Result of Demonetisation 2016: Vindicates stance of CD Deshmukh and IG Patel who said no to demonetisation as RBI chiefs in 1946 and 1978..

We usually say in monetary economics (and even in other branches of economics), read history carefully. More often than not what was said previously remains true until today.

So when Government in accordance with RBI Board announced to demonetise the Rs 500 and Rs 1000 notes, this blog just dug some history. In this post it pointed to statements of RBI Governors who refused to demonetise currencies during their regime in 1946  and 1978. This led Governments then to use the ordinance route.

CD Deshmukh in 1946 said:

It was really not a revolutionary measure and even its purpose as a minatory and punitive gesture towards black-marketing was not effectively served. There was no fool-proof administrative method by which a particular note brought by an individual could be proved as the life-savings of the hard-working man who presented it or established as the sordid gains of a black-marketer. Another loophole of which considerable advantage was taken was the exemption of the princely States from scrutiny or questioning when such notes were presented by them. In the end, out of atotal issue of Rs.143.97 crores, notes of the value of Rs.134.9 crores were exchanged up to the end of 1947 as mentioned in the Report of the Board of Directors of the
Reserve Bank. Thus, notes worth only Rs.9.07 crores were probably “‘demonetised “, not having been presented. It was more of “conversion “, at varying rates of profits and losses than “demonetisation.

IG Patel in 1978 echoed similar thoughts:

such an exercise seldom produces striking results. Most people  who accept illegal gratification or are otherwise the recipients of black money do not keep their ill-gotten earnings in the form of currency for long. The idea that black money or wealth is held in the form of notes tucked away in suit cases or pillow cases is naïve. And in any case, even those who are caught napping— or waiting—will have the chance to convert the notes through paid agents as some provision has to be made to convert at par notes tendered in small amounts for which explanations cannot be reasonably sought. But the gesture had to be made, and produced much work and little gain. 

So, this time around what changed? Nothing much.

RBI released its much anticipated Annual report today. In its statement on accounts, RBI just sums up demonetisation (SBN means Specified Bank notes which were demonetised) k:

XI.6.2 Liabilities of Issue Department- Notes Issued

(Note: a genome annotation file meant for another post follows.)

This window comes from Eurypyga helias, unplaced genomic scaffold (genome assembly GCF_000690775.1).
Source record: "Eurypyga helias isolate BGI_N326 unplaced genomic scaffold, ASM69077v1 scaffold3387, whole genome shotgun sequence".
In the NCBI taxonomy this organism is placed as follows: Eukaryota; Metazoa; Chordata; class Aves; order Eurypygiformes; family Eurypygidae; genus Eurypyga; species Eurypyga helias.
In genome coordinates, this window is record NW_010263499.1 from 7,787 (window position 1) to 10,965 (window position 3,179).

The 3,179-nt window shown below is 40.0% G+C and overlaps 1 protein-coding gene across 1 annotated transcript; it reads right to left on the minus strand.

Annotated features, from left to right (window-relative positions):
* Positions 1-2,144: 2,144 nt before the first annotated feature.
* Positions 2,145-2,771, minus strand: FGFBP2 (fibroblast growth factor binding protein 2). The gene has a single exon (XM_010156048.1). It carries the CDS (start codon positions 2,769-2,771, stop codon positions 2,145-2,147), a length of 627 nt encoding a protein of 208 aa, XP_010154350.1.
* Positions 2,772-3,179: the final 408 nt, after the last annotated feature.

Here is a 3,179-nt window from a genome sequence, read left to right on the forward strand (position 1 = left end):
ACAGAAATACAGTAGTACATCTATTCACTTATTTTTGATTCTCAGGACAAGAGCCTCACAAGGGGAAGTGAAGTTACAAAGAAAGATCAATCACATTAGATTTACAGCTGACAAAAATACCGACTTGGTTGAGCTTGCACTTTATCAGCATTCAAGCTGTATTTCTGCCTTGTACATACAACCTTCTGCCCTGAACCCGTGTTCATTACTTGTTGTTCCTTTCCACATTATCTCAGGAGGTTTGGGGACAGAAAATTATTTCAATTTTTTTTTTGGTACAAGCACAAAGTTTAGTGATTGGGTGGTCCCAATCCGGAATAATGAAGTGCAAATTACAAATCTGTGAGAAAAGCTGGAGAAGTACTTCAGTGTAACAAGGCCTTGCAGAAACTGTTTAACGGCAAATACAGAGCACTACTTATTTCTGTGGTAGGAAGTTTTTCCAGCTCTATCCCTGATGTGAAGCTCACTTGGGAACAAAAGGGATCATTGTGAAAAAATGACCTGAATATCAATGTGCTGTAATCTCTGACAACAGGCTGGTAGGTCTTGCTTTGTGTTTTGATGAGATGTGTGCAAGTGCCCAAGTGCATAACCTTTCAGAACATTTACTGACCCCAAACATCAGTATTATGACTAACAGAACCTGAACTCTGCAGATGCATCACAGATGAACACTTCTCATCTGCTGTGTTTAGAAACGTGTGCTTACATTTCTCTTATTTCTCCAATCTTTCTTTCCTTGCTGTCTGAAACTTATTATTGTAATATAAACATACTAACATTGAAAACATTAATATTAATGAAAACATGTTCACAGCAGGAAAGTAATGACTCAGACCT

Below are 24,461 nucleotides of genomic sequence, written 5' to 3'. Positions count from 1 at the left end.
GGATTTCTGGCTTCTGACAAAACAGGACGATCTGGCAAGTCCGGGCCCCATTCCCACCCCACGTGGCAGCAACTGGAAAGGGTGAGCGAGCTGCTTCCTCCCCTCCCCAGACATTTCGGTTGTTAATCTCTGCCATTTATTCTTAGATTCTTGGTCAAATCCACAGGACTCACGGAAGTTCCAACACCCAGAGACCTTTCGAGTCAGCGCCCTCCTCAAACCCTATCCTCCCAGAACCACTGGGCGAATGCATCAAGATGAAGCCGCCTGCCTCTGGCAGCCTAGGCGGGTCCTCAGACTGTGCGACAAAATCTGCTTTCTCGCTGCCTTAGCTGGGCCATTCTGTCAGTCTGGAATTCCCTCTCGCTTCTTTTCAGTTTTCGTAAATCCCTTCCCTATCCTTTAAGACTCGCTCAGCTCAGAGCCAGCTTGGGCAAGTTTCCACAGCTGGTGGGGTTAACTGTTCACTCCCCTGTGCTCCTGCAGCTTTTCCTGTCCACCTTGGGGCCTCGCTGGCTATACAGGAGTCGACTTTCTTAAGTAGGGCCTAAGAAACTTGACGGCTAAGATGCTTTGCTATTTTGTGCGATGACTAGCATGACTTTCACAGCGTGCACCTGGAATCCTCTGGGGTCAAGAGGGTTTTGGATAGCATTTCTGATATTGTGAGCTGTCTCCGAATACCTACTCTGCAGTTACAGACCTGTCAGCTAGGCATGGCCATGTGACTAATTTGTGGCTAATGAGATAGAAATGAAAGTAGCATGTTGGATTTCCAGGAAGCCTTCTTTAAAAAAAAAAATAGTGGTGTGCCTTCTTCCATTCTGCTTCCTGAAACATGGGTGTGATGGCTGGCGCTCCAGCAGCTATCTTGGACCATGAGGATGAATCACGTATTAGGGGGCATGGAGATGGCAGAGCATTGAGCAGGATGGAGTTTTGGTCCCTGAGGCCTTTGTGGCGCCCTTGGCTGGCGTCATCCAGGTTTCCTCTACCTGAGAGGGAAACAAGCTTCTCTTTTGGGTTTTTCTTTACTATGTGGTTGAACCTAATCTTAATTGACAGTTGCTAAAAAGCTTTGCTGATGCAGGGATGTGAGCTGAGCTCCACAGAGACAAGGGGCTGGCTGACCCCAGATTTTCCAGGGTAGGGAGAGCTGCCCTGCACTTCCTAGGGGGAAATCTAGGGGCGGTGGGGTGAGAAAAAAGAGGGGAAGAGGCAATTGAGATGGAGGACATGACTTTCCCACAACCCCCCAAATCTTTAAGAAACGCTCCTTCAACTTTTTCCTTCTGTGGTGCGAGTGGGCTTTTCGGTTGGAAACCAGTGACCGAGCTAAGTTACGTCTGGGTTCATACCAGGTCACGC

Until June 30, 2017, SBNs were received by the Reserve Bank either directly or from bank branches/post offices through the currency chest mechanism. Some of these SBNs are still lying in the currency chests. The value of the SBNs received by the currency chests has been credited to the banks’ account on “said to contain basis”. Till such time these notes are processed by the Reserve Bank for their numerical accuracy and authenticity, only an estimation of SBNs received back is possible.

Subject to future corrections based on verification process when completed, the estimated value of SBNs received as on June 30, 2017 is ₹15.28 trillion.

Moreover, vide notification no G.S.R. 611 (E) dated June 20, 2017, Government of India allowed District Central Cooperative Banks (DCCBs) to deposit SBNs accepted by them from their customers within the period of 10th November to 14th November, 2016. Further, in terms of AP (DIR series) circular no. 45/2015-16 dated February 04, 2016, rules governing import and export of Indian currency notes to, inter alia, Nepal are different vis-à-vis other countries. As such, Reserve Bank is in discussion with Government of India with regard to the acceptance or otherwise of SBNs held by citizens/Financial Institutions in Nepal.

Therefore, the value of notes in circulation is subject to adjustments to be made after the completion of the verification process of the SBNs received as also for the notes to be received from DCCBs and Nepalese citizens/ Financial Institutions.

The value of demonetised notes amounted to Rs 15.44 trillion on the eve of 8th Nov as per State Finance Minister Sonowal.

This implies nearly 98.9% of currency came back. It could even go higher if we get notes from Nepal and other countries. Some notes are lying in the chests as well. This could make the return figure higher than 100% as has been suggested by few people in the past.

All in all, this blog has written several posts on demonetisation questioning the move from several possible angles. But nothing could be better than quoting two previous RBI Governors who stood against the move and how these things stand true until today..

In all the gray clouds there is a silver lining too. RBI has given figures which are pretty much in line with what most people have thought. It could have given some other figures as well.

More posts on RBI Balance sheet and accounts to follow..


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